|Photo: Jordan Friedman|
|Big data, experts say, will continue to affect how professors teach their online students in 2017. |
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In the past few years, more students enrolled in online courses, more organizations offered alternative credentials such as digital badges and nanodegrees and more employers accepted online degrees from job candidates.
Here are five trends experts say students might see in online education in 2017.
1. Greater emphasis on nontraditional credentials:
Companies in recent years have started offering credentials other than degrees to online learners, ranging from digital badges to showcase achievements, to various certificate programs that highlight skills.
In 2017, many experts predict, colleges and universities will become more involved in granting what are often referred to as "microcredentials."
At universities, "I think there's going to be more focus on how to best serve individuals, whether they are new to education or whether they are returning professionals seeking different credentials or different learning experiences," says Karen Pedersen, chief knowledge officer for the Online Learning Consortium, a group that aims to improve online higher education worldwide.
The massive open online course, or MOOC, provider edX expects to launch more MicroMasters programs in partnership with universities worldwide, for example, a company spokeswoman says. Students complete a portion of a graduate degree through MOOCs and can then apply to finish the full curriculum on campus at a lower total cost.
The U.S. Department of Education is also in the process of reviewing federal financial aid opportunities for low-income students in some non-degree programs such as coding boot camps, through eight partnerships between universities and organizations.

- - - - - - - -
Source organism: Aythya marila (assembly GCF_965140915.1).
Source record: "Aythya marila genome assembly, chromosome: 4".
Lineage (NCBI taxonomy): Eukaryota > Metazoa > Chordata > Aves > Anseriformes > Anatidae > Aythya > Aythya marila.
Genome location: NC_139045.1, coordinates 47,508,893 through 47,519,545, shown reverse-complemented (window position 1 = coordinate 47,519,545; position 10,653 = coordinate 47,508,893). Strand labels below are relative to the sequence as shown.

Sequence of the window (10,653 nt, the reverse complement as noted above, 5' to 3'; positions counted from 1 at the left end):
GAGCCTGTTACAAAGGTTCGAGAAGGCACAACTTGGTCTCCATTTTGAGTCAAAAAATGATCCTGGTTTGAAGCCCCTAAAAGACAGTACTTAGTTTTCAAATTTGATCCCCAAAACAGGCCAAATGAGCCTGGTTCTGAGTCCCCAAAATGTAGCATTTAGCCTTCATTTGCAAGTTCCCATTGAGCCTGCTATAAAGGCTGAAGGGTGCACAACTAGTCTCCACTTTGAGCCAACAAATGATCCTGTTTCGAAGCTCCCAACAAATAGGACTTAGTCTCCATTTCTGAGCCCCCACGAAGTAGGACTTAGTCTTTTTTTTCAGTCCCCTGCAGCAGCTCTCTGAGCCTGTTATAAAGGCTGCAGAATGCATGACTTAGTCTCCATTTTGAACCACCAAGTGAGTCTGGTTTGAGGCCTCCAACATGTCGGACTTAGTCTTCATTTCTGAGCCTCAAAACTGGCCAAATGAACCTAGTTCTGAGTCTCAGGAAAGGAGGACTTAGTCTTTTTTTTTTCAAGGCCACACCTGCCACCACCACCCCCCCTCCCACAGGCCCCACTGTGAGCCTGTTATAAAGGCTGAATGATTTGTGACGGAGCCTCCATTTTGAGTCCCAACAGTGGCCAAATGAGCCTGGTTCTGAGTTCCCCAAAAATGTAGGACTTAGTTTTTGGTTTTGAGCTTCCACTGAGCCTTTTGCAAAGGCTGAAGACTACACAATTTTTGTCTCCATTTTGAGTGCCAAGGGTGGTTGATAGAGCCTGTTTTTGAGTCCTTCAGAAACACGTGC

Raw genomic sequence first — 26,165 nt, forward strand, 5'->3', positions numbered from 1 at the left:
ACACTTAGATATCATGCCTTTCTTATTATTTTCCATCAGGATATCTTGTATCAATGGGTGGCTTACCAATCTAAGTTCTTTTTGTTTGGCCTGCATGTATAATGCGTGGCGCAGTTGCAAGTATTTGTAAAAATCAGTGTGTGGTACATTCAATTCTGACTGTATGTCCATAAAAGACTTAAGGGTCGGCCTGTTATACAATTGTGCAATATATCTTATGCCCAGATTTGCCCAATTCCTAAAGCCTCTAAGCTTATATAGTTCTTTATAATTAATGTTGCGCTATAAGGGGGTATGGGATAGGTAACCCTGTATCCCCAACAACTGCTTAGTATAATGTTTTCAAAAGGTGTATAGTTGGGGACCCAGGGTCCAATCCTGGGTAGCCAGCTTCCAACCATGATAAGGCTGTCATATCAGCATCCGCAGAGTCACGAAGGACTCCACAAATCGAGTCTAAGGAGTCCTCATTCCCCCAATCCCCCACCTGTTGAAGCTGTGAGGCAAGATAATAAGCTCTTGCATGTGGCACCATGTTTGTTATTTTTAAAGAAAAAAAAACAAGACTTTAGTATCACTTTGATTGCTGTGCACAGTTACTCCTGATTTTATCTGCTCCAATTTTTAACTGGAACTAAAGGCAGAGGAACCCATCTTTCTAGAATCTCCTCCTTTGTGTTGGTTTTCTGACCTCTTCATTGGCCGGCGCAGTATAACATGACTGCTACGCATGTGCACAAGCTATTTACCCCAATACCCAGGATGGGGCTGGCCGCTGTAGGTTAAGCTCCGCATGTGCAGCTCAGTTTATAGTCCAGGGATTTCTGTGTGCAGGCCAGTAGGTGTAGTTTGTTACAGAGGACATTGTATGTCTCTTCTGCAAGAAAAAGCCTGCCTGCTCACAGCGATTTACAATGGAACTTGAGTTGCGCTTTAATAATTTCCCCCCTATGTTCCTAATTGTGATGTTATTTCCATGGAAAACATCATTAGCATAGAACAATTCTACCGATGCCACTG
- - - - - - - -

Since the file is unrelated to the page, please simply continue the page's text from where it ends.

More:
2. Increased use of big data to measure student performance:
Because online students complete their coursework virtually, course providers and universities are collecting data "in really kind of remarkable quantities," says Richard DeMillo, executive director of Georgia Institute of Technology's Center for 21st Century Universities, which tracks technology innovations in higher education.
This year, faculty will increasingly analyze real-time data to measure, improve and predict how their students perform, says Jill Buban, OLC's senior director of research and innovation. That will allow them to tailor curriculums to meet online students' needs and provide support.
"For faculty members to be able to see whether or not a student has logged in, whether or not a student has participated that week, can really help them in assessing whether a student is on track," Buban says.
3. Greater incorporation of artificial intelligence into classes:
In an online course at Georgia Tech last year in artificial intelligence, the professor used a virtual teaching assistant – named "Jill Watson" – to communicate with students. Many of the students, DeMillo says, didn't even realize they were chatting with a computer.